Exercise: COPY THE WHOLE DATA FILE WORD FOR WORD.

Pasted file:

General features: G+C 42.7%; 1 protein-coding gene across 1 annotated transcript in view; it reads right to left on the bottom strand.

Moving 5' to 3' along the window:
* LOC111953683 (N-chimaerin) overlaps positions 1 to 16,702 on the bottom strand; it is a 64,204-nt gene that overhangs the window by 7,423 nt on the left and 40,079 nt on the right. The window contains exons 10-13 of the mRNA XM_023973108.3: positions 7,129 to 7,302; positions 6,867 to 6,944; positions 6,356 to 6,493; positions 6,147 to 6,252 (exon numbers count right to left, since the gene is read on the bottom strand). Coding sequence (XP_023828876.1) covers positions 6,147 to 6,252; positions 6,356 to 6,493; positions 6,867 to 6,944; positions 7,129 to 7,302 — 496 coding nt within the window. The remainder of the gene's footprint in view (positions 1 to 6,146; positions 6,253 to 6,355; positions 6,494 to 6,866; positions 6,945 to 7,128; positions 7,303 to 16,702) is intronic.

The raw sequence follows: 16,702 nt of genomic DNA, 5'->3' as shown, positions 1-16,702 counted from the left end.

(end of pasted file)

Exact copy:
General features: G+C 42.7%; 1 protein-coding gene across 1 annotated transcript in view; it reads right to left on the bottom strand.

Moving 5' to 3' along the window:
* LOC111953683 (N-chimaerin) overlaps positions 1 to 16,702 on the bottom strand; it is a 64,204-nt gene that overhangs the window by 7,423 nt on the left and 40,079 nt on the right. The window contains exons 10-13 of the mRNA XM_023973108.3: positions 7,129 to 7,302; positions 6,867 to 6,944; positions 6,356 to 6,493; positions 6,147 to 6,252 (exon numbers count right to left, since the gene is read on the bottom strand). Coding sequence (XP_023828876.1) covers positions 6,147 to 6,252; positions 6,356 to 6,493; positions 6,867 to 6,944; positions 7,129 to 7,302 — 496 coding nt within the window. The remainder of the gene's footprint in view (positions 1 to 6,146; positions 6,253 to 6,355; positions 6,494 to 6,866; positions 6,945 to 7,128; positions 7,303 to 16,702) is intronic.

The raw sequence follows: 16,702 nt of genomic DNA, 5'->3' as shown, positions 1-16,702 counted from the left end.